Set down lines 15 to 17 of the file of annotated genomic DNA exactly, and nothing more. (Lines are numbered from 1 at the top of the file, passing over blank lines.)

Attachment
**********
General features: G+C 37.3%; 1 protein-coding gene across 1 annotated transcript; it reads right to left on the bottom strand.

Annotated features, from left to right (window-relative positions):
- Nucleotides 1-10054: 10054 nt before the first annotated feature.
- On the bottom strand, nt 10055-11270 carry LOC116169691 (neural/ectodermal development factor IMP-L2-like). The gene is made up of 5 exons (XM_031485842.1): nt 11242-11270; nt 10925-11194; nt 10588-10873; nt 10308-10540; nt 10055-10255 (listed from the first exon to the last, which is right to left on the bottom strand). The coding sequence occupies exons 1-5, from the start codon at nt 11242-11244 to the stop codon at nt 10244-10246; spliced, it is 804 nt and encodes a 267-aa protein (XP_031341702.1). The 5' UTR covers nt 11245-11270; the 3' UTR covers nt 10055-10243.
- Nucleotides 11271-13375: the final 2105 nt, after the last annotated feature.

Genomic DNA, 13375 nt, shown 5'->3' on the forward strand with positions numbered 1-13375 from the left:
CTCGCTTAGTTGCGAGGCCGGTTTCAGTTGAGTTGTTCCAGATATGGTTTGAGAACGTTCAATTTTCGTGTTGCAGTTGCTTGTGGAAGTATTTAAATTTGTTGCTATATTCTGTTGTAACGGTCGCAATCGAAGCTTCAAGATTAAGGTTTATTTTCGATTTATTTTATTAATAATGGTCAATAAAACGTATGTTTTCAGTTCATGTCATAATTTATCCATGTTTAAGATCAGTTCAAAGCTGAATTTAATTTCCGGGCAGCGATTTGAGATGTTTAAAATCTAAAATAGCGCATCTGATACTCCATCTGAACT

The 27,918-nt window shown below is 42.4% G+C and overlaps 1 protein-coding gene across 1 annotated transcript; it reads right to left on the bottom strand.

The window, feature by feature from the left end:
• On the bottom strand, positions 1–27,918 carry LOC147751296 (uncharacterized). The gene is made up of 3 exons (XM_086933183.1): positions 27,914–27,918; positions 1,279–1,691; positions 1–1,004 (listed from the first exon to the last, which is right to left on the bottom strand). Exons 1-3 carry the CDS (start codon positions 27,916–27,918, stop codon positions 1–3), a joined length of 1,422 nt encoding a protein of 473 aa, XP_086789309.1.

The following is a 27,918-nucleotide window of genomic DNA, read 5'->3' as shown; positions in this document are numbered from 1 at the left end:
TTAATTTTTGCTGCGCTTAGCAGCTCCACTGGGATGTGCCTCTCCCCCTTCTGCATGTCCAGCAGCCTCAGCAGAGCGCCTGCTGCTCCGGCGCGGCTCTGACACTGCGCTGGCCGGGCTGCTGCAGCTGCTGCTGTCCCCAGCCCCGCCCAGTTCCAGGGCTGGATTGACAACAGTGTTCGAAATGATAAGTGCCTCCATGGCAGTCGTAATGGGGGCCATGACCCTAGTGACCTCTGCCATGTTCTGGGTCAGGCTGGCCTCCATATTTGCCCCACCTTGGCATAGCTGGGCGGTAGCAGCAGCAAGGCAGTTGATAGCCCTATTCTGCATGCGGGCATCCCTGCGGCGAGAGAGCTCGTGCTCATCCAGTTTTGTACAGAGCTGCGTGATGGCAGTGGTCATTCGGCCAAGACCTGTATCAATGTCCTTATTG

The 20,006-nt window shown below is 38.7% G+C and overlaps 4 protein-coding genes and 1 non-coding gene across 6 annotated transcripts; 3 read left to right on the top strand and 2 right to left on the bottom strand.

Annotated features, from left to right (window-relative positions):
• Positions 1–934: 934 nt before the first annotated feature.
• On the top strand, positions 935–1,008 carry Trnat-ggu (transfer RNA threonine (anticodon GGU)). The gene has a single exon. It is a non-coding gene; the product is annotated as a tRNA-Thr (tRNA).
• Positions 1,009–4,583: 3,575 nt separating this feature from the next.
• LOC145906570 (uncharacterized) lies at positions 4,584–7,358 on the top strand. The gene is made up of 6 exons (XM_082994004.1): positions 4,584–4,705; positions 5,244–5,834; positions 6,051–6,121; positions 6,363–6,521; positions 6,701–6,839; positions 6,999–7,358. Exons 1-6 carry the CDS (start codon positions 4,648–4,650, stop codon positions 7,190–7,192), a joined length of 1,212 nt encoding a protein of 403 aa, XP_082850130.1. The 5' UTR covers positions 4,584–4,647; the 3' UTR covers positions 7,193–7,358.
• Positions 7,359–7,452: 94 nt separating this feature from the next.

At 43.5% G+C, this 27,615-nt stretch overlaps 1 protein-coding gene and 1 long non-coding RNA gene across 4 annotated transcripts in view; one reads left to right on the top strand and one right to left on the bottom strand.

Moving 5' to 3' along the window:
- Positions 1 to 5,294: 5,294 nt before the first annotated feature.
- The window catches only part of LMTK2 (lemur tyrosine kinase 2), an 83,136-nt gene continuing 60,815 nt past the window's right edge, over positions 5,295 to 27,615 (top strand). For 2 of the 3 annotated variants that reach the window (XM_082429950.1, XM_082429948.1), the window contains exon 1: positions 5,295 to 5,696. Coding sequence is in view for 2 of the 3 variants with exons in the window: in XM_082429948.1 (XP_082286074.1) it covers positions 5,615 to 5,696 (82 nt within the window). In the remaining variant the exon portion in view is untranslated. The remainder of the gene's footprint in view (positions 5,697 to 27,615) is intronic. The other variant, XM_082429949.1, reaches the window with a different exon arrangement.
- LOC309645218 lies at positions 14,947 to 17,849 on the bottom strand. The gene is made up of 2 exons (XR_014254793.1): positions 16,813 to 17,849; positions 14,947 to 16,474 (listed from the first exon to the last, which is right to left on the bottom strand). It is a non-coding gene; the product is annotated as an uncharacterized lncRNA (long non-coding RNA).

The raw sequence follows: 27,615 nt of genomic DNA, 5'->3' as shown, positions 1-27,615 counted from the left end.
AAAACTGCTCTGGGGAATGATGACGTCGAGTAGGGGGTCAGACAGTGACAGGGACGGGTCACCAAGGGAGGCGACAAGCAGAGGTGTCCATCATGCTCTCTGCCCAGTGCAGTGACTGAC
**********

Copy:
• Positions 1–934: 934 nt before the first annotated feature.
• On the top strand, positions 935–1,008 carry Trnat-ggu (transfer RNA threonine (anticodon GGU)). The gene has a single exon. It is a non-coding gene; the product is annotated as a tRNA-Thr (tRNA).
• Positions 1,009–4,583: 3,575 nt separating this feature from the next.